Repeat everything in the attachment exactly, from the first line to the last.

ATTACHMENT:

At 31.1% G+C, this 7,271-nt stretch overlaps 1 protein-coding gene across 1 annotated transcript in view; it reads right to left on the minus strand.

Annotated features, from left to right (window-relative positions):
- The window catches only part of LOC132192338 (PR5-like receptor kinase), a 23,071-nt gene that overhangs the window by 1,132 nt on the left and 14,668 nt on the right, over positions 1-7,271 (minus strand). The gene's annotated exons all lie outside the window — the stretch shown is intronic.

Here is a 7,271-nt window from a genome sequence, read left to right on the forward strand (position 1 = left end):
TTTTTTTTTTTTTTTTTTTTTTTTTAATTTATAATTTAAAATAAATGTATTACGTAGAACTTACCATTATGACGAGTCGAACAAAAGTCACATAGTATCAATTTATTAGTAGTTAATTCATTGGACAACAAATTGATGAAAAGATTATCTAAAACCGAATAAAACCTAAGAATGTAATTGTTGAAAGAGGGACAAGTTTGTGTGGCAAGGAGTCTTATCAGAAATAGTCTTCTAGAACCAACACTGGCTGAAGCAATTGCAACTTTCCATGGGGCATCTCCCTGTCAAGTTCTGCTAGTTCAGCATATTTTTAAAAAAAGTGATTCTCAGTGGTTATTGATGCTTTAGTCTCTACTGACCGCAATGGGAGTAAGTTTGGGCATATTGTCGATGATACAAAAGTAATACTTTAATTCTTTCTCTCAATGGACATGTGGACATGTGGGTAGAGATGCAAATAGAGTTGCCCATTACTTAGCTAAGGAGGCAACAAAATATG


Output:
At 31.1% G+C, this 7,271-nt stretch overlaps 1 protein-coding gene across 1 annotated transcript in view; it reads right to left on the minus strand.

Annotated features, from left to right (window-relative positions):
- The window catches only part of LOC132192338 (PR5-like receptor kinase), a 23,071-nt gene that overhangs the window by 1,132 nt on the left and 14,668 nt on the right, over positions 1-7,271 (minus strand). The gene's annotated exons all lie outside the window — the stretch shown is intronic.

Here is a 7,271-nt window from a genome sequence, read left to right on the forward strand (position 1 = left end):
TTTTTTTTTTTTTTTTTTTTTTTTTAATTTATAATTTAAAATAAATGTATTACGTAGAACTTACCATTATGACGAGTCGAACAAAAGTCACATAGTATCAATTTATTAGTAGTTAATTCATTGGACAACAAATTGATGAAAAGATTATCTAAAACCGAATAAAACCTAAGAATGTAATTGTTGAAAGAGGGACAAGTTTGTGTGGCAAGGAGTCTTATCAGAAATAGTCTTCTAGAACCAACACTGGCTGAAGCAATTGCAACTTTCCATGGGGCATCTCCCTGTCAAGTTCTGCTAGTTCAGCATATTTTTAAAAAAAGTGATTCTCAGTGGTTATTGATGCTTTAGTCTCTACTGACCGCAATGGGAGTAAGTTTGGGCATATTGTCGATGATACAAAAGTAATACTTTAATTCTTTCTCTCAATGGACATGTGGACATGTGGGTAGAGATGCAAATAGAGTTGCCCATTACTTAGCTAAGGAGGCAACAAAATATG